"It's for the kids." That's what then-Gov. Phil Bredesen told Tennesseans when he rolled out his pre-kindergarten program in 2005.
Bredesen based Tennessee's pre-k program on Georgia's model for early childhood education -- a model that studies proved time and time again fell victim to the "fade out" effect and produced no long-term benefits for students.
In every large-scale government pre-k program, including Head Start, studies show that gains made by children in pre-k fade out by about the third grade. By the second grade, students attending the Georgia pre-k program performed no better on test scores or in the classroom than children of the same socioeconomic background who did not attend the program.
Large government pre-k programs aren't successful in helping children long term. They never have been. They're a sham. A big ol' bunch of poppycock.
Since they don't work in improving educational outcomes, government pre-k schemes are ultimately little more than expensive taxpayer-funded babysitting services.
Still, even knowing how little the program would do to help children and how much it would cost taxpayers, Bredesen pushed the state into the pre-k business.
Pre-k was never about the kids for Bredesen. The program was actually always designed as nothing more than a payday for the teachers union.
At the time, the state teachers union was hemorrhaging members -- it still is -- and Bredesen, who owed the union a debt of thanks for their assistance in getting him elected both as mayor of Nashville and governor of Tennessee, saw creating more teaching jobs as a way to say "thank you." As a result of the state hiring thousands of new teachers, the teachers union would have thousands of possible new members -- and millions of dollars in new dues.
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It will come as no surprise that, since its launch, Tennessee's pre-k program has been a bust.
Since 2007, the state has contracted Strategic Research Group to conduct a series of studies to chart the effects of how participation in the Tennessee pre-k program impacts academic success.
So far, the studies show that pre-k students fare a little better than other "economically disadvantaged students through the second grade."
However, Strategic Research Group determined that "[f]or students in grades 3-5, analyses have found either no significant effect of pre-k participation on assessment scores, or, in some cases, have found that students who attended pre-k, on average, score lower than their non-pre-k counterparts on some assessments.
In other words, pre-k not only didn't help students, but sometimes pre-k students actually performed worse in school than low income children who didn't go to pre-k.
Tennessee's pre-k program actually makes kids dumber!
To make matters worse, taxpayers have paid dearly for these pathetic results. Since 2005, when lawmakers enacted Tennessee's government-run pre-k bureaucracy, the scheme has devoured well over half a billion dollars in taxpayers' money. Pre-k is on pace to burn through another $91.4 million this year.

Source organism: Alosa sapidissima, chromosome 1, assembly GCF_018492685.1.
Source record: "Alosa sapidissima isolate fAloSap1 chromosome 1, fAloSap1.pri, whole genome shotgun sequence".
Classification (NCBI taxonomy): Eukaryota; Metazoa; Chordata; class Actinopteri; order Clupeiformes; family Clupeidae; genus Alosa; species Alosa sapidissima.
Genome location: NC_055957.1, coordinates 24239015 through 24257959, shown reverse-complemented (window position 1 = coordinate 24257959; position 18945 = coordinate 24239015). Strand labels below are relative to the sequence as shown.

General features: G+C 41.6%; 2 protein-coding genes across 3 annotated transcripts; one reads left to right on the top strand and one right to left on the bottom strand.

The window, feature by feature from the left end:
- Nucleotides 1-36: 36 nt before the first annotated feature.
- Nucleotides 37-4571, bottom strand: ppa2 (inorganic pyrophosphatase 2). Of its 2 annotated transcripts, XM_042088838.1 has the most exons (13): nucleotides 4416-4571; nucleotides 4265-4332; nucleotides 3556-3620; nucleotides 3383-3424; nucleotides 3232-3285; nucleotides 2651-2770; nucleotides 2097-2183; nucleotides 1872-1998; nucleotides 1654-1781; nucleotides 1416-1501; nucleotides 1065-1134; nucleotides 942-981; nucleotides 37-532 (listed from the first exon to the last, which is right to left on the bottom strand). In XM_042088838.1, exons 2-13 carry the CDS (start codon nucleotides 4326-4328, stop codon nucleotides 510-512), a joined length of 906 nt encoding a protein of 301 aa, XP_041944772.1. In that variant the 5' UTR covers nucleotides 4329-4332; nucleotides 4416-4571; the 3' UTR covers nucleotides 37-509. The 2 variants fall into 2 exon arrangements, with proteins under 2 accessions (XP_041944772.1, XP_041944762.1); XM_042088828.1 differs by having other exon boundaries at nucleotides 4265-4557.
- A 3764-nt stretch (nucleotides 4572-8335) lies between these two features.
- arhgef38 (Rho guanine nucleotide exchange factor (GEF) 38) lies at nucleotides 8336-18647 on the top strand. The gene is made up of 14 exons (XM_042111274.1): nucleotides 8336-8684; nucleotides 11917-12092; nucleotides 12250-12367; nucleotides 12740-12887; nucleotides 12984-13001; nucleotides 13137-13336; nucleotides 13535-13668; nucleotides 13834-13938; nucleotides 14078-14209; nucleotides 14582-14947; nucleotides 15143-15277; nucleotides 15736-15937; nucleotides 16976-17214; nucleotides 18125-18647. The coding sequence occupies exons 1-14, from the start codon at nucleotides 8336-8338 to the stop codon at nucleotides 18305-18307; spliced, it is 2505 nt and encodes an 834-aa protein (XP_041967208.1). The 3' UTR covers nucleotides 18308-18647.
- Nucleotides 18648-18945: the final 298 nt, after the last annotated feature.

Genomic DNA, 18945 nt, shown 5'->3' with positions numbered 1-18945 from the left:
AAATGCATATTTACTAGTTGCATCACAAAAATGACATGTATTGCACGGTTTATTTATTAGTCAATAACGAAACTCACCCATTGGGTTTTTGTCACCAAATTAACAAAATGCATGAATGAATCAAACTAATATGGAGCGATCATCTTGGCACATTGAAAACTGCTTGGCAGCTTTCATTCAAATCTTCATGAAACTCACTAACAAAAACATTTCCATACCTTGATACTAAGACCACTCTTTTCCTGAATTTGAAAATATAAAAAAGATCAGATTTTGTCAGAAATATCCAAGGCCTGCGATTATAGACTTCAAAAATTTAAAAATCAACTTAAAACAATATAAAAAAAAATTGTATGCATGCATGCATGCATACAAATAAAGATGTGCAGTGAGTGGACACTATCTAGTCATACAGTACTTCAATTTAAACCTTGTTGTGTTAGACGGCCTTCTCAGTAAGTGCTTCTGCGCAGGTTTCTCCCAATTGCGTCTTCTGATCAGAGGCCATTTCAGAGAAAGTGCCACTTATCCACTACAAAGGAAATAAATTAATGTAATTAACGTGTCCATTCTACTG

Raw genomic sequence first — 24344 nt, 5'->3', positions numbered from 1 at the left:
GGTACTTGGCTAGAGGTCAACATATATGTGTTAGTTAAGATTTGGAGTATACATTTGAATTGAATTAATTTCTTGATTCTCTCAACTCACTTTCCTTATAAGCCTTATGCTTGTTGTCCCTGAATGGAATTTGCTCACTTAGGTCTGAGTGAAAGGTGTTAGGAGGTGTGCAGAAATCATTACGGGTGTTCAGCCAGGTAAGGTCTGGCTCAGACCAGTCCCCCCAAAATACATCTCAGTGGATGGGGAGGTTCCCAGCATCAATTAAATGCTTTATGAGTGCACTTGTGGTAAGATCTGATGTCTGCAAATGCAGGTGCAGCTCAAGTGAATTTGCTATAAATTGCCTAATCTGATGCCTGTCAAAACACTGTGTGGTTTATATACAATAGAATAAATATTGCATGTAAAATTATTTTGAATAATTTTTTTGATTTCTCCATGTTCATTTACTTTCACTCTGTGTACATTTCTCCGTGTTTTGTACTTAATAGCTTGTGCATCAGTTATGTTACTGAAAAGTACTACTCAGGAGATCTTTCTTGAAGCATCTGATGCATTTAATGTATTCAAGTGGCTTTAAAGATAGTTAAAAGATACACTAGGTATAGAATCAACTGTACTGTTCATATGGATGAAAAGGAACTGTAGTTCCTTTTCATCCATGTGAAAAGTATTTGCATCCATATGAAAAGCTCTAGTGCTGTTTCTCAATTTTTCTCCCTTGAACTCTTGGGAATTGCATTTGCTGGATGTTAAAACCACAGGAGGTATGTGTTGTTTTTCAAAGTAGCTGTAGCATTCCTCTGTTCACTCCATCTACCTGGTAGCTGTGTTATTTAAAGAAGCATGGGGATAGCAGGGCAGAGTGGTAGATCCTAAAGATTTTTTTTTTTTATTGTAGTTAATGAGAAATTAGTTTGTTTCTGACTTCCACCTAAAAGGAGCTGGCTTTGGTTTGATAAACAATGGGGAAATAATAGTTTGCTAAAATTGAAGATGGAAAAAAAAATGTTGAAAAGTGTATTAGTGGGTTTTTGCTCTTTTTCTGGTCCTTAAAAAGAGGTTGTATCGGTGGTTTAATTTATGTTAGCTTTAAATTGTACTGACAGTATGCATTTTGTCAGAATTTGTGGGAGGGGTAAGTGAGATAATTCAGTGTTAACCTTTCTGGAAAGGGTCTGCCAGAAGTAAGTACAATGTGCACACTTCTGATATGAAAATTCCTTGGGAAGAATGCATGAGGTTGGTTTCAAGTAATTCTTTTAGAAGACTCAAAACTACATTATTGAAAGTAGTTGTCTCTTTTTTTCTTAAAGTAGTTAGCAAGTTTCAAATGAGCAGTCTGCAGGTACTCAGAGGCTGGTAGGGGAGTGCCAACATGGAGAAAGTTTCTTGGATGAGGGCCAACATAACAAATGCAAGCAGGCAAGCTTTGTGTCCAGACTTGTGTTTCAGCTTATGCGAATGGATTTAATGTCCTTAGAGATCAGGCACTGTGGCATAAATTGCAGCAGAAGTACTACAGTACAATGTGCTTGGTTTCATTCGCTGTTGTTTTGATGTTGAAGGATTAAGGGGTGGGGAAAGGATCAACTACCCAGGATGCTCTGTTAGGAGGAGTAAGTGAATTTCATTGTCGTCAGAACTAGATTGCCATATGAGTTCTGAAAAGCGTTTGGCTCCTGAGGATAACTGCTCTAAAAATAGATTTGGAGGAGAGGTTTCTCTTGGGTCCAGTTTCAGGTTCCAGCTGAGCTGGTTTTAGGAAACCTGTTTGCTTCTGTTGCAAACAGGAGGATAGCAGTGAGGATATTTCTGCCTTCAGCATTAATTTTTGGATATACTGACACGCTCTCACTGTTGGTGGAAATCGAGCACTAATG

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When Bredesen left office, we hoped that we'd seen the last of a governor exploiting four-year-olds for political gain.
Unfortunately, we haven't.
Rather than working to repeal the program, Gov. Bill Haslam -- in the face of the overwhelming evidence illustrating the failure of the scheme -- will likely propose an expansion of state-run pre-k in the coming legislative session, he told The Associated Press earlier this summer.
But why? The governor went to Emory, so surely the man has the basic reading and comprehension skills necessary to understand the facts -- and the facts clearly state that Tennessee's pre-k program just doesn't work.
Giving Haslam the benefit of the doubt and assuming he understands the state's pre-k is an abject failure constructed simply to pander to the teachers union, the only conclusion that any reasonable person could make is that Haslam is a self-serving conservative imposter. He's willing to sell little kids and state taxpayers down the river for a little bit of good press from fawning pre-k supporters in the media and a few pats on the back from the teachers union.
As a Republican and, at least ostensibly, a conservative, you'd think that Haslam would question whether it's the appropriate role of government to so involved in raising, nurturing and educating four-year-olds.
If he had, he would have found a number of reports discouraging pre-k for developmental reasons, including a particularly involved 2005 study by researchers at Stanford and the University of California, Berkeley, which found that pre-k "hinders social development and created poor social behavior, such as bullying and aggression, and a lack of motivation to take part in classroom activities." Apparently for the sake of their social development, it's better for preschool-aged children to simply play and interact on their own terms, not in a structured, formal school setting.
Before Haslam pours additional tax dollars into pre-k and gets the government entangled in the lives of more little four-year-olds, he needs to ask, "who really benefits from pre-k?" The answer isn't children or taxpayers. It's the teachers union, which grows richer any time the state's education bureaucracy expands.
If Haslam really wants what's best for children, he'll fight for less pre-k, not more.